If I esteem mankind to be in error, shall I bear them down? No. I will lift them up, and in their own way too, if I cannot persuade them my way is better; and I will not seek to compel any man to believe as I do, only by the force of reasoning, for truth will cut its own way.

"Thou shalt love thy wife with all thy heart, and shalt cleave unto her and none else."

Sunday, November 13, 2016

Clemency abuse

https://www.warhistoryonline.com/featured/bloodiest-medieval-war-fought-bucket.html

Here's one way to abuse clemency. 'To make his edict stick, the pope offered indulgences to anyone who successfully attacked Bonacolsi and/or his property. Indulgences were a guarantee that sins were either forgiven or lightened to the extent that one didn't have to burn in hell. Not even for the sin of murder.'

Tom Kratman, no dummy he, has previously observed in one of his SF novels (Caliphate, IIRC) that an (evil, psychotic, awful) President could use the Presidential pardoning power in just such a way. Spoiler alert: that Presidency doesn't turn out well for the U.S., but it turns out even worse for Iran.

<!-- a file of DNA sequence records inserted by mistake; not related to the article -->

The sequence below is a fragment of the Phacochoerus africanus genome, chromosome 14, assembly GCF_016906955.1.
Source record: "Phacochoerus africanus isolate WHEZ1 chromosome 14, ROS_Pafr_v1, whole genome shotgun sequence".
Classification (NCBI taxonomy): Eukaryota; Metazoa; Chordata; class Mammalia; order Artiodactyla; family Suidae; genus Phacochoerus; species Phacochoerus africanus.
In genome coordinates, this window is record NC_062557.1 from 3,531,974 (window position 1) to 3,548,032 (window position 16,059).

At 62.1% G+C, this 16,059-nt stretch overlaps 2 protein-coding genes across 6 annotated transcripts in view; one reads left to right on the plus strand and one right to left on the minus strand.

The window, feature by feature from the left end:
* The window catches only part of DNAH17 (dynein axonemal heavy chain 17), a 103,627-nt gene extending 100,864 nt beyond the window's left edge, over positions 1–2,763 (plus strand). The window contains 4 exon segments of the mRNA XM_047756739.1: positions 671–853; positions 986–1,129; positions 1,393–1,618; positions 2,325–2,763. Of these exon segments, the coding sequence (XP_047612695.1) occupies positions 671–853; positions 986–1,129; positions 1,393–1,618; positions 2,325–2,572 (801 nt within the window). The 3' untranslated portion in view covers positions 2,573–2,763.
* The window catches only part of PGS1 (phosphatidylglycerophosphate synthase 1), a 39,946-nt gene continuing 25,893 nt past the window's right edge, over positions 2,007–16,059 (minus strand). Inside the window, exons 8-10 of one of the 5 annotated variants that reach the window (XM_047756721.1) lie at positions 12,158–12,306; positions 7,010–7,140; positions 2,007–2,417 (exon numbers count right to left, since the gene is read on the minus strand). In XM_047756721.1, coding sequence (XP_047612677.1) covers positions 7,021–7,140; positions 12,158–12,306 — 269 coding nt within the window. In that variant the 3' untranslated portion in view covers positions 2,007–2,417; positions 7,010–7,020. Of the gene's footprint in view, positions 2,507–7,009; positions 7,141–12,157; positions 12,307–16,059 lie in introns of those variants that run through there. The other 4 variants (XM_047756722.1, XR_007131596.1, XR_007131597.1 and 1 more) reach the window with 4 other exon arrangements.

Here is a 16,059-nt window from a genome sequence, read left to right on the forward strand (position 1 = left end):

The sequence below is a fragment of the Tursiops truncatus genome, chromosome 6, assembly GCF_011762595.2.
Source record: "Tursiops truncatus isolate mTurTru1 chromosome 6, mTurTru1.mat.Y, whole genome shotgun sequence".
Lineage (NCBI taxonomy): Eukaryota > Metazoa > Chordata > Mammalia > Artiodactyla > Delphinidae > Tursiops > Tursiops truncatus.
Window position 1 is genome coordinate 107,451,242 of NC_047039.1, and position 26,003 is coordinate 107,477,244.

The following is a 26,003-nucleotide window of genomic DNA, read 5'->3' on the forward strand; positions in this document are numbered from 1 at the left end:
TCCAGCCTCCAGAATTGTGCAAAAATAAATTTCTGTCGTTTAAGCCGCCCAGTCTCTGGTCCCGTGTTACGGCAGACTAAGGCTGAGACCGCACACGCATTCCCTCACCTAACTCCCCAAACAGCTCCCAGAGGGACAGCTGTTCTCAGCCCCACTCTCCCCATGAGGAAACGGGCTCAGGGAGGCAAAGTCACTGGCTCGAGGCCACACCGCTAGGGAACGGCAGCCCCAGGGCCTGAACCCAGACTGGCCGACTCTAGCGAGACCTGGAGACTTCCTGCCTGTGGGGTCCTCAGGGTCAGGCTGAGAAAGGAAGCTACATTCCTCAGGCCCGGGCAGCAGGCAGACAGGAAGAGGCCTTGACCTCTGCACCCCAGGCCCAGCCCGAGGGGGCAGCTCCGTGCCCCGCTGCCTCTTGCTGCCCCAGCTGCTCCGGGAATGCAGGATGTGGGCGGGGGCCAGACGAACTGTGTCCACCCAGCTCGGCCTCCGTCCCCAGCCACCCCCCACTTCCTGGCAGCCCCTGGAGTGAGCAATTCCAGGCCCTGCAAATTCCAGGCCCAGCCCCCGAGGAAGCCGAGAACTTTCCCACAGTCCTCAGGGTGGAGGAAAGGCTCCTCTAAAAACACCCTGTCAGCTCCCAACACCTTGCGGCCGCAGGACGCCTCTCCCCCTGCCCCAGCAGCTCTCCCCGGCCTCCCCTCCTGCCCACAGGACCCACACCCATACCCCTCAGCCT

--
If I esteem mankind to be in error, shall I bear them down? No. I will lift them up, and in their own way too, if I cannot persuade them my way is better; and I will not seek to compel any man to believe as I do, only by the force of reasoning, for truth will cut its own way.

"Thou shalt love thy wife with all thy heart, and shalt cleave unto her and none else."

Wednesday, November 2, 2016

Kipling

I love Kipling.


As I pass through my incarnations
In every age and race,
I make my proper prostrations
To the Gods of the Market Place.
Peering through reverent fingers
I watch them flourish and fall,
And the Gods of the Copybook Headings,
I notice, outlast them all.

We were living in trees when they met us.
They showed us each in turn
That Water would certainly wet us,
As Fire would certainly burn:
But we found them lacking in Uplift,
Vision and Breadth of Mind,
So we left them to teach the Gorillas
While we followed the March of Mankind.

We moved as the Spirit listed.
They never altered their pace,
Being neither cloud nor wind-borne
Like the Gods of the Market Place,
But they always caught up with our progress,
And presently word would come
That a tribe had been wiped off its icefield,
Or the lights had gone out in Rome.

With the Hopes that our World is built on
They were utterly out of touch,
They denied that the Moon was Stilton;
They denied she was even Dutch;